Sarek tensed a moment, as her words echoed in the tiled room.  She could feel his shock, feel the slight contraction of muscles, the cessation of his breathing.  Even knowing she was human, that she could express that belief.  And then he raised a brow and drew back fractionally to look down at her.  Not in anger, nor even in sorrow.  Just noting what she had said, and letting her note his reaction.  A Vulcan et tu, Brute.

"I didn't mean that," she said.  "Not in relation to us."

Sarek had regained control, the incident a mere, brief hesitation of his manner.  And ignored her thoughtless implication, dealing only with the obvious.  "If you remember, to leave was her intent, from the first."

"But not, not like this."

"Amanda.  Sarumel was spared a lingering, agonizing death in madness, should she have ... just left ... and not been free or able to return to him in his Time of Need.  He would have wished this."

"Her challenger might have lost.  He would have chosen that, I'm sure."

Sarek looked down at her, almost in surprise, then gave a Vulcan negative, a brief jerk of his head to the left.  "In the madness of fever, yes, he would have striven for that.  But, once sane, Sarumel could have found no peace or joy in a union with an unwilling mate.  This is best, Amanda.  It would be what he ... what any Vulcan male would choose for himself.  Any in his right mind."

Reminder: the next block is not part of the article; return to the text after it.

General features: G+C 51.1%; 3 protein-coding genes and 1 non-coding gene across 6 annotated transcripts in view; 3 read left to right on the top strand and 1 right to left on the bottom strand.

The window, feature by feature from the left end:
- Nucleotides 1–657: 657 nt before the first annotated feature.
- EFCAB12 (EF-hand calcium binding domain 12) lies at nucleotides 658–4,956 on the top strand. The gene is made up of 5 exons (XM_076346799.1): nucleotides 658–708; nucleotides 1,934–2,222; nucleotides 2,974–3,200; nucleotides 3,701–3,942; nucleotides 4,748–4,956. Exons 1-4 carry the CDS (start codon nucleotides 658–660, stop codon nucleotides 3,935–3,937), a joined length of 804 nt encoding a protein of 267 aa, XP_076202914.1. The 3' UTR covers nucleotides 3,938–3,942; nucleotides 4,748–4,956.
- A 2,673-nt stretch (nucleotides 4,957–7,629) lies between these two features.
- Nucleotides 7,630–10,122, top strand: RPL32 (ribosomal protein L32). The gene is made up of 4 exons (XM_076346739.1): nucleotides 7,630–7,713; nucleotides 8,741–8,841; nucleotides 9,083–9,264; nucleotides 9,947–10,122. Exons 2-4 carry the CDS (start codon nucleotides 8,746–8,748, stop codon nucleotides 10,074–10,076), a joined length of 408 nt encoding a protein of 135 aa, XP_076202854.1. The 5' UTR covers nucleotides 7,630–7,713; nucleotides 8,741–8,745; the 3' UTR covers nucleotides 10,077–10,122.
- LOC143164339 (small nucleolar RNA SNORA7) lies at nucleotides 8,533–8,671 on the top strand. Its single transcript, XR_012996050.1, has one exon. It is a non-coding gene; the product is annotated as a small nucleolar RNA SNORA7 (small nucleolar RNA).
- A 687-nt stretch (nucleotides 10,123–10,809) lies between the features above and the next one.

"That barbaric combat?"

"Yes.  Followed by a quick, merciful death."


He looked at her.  "Yes.  Merciful.  It is why the custom remains.  Do you think Challenge remains only to benefit the female partner?  It is preferred by males as well.  No male would choose a less swift outcome.  Why do you think the concept of a Challenge is even allowed?  Or the practice, in these modern times, of hiring professional Challengers, trained and skilled in the ancient combat? "

Amanda shook her head violently at the thought, her heart in her throat.  She had, somehow, considered it the choice, the design, of women, some sort of primitive feminine justice or vengeance.  Their retaliation.  That it would have been chosen by men as well staggered her.  Murder was one horror.  Suicide, even a mercy killing, quite another.  Almost worse for the life revering Vulcans.  Making that violent choice, not as a result of passion, or madness, but deliberately.  "No.  Oh, no."

"Like all Vulcan customs, even those steeped in ancient history, it is retained for a reason.  It was the best outcome for this situation."

"No.  I don't accept that.  It's not right."  She looked up at him.  "You must see that.  How barbaric it is."


"I'll never accept it."  She looked at him.  "Don't you understand?  This is everything that terrifies me in your culture.  I will never accept it.  Never!"

"In this, my wife, you must have done with never," he said softly.  Almost regretfully.  "As have I.  We have come to an equal impasse on that."

She buried her face in his neck for a long moment.  Then said, her voice muffled.  "She might have changed her mind, afterwards.  Even if she'd lost.  It isn't impossible."

Sarek draw back a fraction, looked at her for a moment, then raised a telling brow.  "Indeed."

"Don't look at me like that," she accused.

"You never cease to surprise me, my wife."

Her cheeks flamed anew.  "I just meant..."